To summarize: GDA makes stronger modeling assumptions, and is more data efficient (i.e., requires less training data to learn “well”)when the modeling assumptions are correct or at least approximately correct. Logistic regression makes weaker assumptions, and is significantly more robust to deviationsfrom modeling assumptions. Specifically, when the data is indeed non-Gaussian, then in the limit of large datasets, logistic regression will almost always do better thanGDA. For this reason, in practice logistic regression is used more often than GDA. (Some related considerations about discriminative vs. generative models also apply forthe Naive Bayes algorithm that we discuss next, but the Naive Bayes algorithm is still considered a very good, and is certainly also a very popular, classification algorithm.)

Questions & Answers

Is there any normative that regulates the use of silver nanoparticles?
Damian Reply
what king of growth are you checking .?
What fields keep nano created devices from performing or assimulating ? Magnetic fields ? Are do they assimilate ?
Stoney Reply
why we need to study biomolecules, molecular biology in nanotechnology?
Adin Reply
yes I'm doing my masters in nanotechnology, we are being studying all these domains as well..
what school?
biomolecules are e building blocks of every organics and inorganic materials.
anyone know any internet site where one can find nanotechnology papers?
Damian Reply
sciencedirect big data base
Introduction about quantum dots in nanotechnology
Praveena Reply
what does nano mean?
Anassong Reply
nano basically means 10^(-9). nanometer is a unit to measure length.
do you think it's worthwhile in the long term to study the effects and possibilities of nanotechnology on viral treatment?
Damian Reply
absolutely yes
how to know photocatalytic properties of tio2 nanoparticles...what to do now
Akash Reply
it is a goid question and i want to know the answer as well
characteristics of micro business
for teaching engĺish at school how nano technology help us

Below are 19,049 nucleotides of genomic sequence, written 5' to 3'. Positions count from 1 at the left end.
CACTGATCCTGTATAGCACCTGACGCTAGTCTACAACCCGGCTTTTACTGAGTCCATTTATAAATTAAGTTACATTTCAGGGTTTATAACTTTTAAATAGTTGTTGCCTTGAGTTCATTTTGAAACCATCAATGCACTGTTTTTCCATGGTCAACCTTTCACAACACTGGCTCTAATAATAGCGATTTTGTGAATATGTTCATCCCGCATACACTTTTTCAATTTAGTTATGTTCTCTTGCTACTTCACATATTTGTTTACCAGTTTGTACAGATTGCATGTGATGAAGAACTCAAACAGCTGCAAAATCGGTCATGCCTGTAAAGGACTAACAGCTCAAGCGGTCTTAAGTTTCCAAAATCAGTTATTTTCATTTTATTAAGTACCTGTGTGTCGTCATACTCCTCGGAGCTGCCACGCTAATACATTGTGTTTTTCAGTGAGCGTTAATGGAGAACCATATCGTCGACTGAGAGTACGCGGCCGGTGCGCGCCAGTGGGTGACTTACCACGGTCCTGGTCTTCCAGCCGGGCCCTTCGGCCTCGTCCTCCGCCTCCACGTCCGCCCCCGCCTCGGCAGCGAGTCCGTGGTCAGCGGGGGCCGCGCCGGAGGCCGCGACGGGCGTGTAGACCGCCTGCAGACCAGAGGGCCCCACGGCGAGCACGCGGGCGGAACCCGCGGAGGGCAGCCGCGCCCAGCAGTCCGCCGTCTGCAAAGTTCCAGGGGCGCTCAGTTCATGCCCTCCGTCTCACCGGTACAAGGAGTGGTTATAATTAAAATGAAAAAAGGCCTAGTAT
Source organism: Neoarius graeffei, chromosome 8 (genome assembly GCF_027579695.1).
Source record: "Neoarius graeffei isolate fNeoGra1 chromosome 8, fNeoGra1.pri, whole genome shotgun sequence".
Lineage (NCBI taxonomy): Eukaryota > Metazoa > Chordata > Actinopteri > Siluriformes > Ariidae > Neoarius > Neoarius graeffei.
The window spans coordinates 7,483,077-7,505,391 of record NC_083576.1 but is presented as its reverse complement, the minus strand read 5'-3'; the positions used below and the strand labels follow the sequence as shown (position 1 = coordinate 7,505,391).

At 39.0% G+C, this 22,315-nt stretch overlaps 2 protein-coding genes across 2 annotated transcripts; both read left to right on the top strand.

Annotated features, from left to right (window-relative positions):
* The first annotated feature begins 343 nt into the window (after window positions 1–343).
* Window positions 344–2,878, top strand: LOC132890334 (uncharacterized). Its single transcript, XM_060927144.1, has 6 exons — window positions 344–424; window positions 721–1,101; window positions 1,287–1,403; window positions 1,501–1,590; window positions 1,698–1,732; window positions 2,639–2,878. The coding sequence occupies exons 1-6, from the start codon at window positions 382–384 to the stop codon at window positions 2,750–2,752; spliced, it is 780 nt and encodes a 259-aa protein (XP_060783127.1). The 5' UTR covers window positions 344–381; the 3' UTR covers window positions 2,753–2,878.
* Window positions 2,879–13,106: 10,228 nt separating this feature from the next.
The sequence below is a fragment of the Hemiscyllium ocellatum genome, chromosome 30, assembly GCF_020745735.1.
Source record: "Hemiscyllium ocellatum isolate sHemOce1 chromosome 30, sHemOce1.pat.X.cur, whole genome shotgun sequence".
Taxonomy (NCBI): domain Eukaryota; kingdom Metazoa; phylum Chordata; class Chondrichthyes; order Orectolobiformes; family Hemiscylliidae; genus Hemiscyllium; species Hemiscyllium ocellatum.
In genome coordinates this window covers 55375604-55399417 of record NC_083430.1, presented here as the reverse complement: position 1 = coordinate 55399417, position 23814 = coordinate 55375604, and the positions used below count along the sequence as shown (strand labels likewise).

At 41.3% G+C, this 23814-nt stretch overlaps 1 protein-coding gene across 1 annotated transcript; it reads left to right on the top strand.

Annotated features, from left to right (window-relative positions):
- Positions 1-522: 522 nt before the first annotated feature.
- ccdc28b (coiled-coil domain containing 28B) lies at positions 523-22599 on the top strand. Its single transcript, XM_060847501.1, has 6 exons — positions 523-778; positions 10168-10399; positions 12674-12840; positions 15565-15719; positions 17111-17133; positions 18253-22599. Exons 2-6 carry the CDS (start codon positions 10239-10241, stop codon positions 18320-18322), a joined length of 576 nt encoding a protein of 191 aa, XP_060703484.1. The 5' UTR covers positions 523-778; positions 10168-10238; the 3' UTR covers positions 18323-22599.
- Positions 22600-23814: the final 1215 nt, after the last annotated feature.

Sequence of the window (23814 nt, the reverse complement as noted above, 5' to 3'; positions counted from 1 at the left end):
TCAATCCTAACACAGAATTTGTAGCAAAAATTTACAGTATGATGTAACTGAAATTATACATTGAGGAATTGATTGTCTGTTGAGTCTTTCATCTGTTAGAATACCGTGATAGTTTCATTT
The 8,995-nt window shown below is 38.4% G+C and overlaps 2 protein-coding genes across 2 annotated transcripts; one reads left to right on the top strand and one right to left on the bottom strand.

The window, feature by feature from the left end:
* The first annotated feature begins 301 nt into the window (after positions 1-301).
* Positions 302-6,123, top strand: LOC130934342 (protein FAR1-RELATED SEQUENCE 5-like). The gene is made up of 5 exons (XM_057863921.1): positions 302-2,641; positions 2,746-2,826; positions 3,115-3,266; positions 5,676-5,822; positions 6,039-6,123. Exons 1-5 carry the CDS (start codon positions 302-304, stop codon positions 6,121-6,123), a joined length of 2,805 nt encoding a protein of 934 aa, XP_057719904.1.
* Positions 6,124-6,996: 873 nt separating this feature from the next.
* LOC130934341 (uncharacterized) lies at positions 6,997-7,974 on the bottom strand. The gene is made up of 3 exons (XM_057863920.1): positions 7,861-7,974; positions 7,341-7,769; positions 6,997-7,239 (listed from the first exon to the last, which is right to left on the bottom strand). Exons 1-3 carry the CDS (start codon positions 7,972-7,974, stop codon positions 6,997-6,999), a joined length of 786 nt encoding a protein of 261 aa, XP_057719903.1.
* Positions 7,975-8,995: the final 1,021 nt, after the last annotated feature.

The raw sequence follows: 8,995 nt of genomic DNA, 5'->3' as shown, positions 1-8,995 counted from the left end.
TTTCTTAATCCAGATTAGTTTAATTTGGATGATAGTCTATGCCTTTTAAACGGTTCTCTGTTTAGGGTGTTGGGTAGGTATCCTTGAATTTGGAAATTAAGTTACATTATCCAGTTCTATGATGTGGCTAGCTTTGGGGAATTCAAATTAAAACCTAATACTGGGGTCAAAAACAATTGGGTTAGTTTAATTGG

Do somebody tell me a best nano engineering book for beginners?
s. Reply
there is no specific books for beginners but there is book called principle of nanotechnology
what is fullerene does it is used to make bukky balls
Devang Reply
are you nano engineer ?
fullerene is a bucky ball aka Carbon 60 molecule. It was name by the architect Fuller. He design the geodesic dome. it resembles a soccer ball.
what is the actual application of fullerenes nowadays?
That is a great question Damian. best way to answer that question is to Google it. there are hundreds of applications for buck minister fullerenes, from medical to aerospace. you can also find plenty of research papers that will give you great detail on the potential applications of fullerenes.
what is the Synthesis, properties,and applications of carbon nano chemistry
Abhijith Reply
Mostly, they use nano carbon for electronics and for materials to be strengthened.
is Bucky paper clear?
carbon nanotubes has various application in fuel cells membrane, current research on cancer drug,and in electronics MEMS and NEMS etc
so some one know about replacing silicon atom with phosphorous in semiconductors device?
s. Reply
Yeah, it is a pain to say the least. You basically have to heat the substarte up to around 1000 degrees celcius then pass phosphene gas over top of it, which is explosive and toxic by the way, under very low pressure.
Do you know which machine is used to that process?
how to fabricate graphene ink ?
for screen printed electrodes ?
What is lattice structure?
s. Reply
of graphene you mean?
or in general
in general
Graphene has a hexagonal structure
On having this app for quite a bit time, Haven't realised there's a chat room in it.
what is biological synthesis of nanoparticles
Sanket Reply
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Source:  OpenStax, Machine learning. OpenStax CNX. Oct 14, 2013 Download for free at http://cnx.org/content/col11500/1.4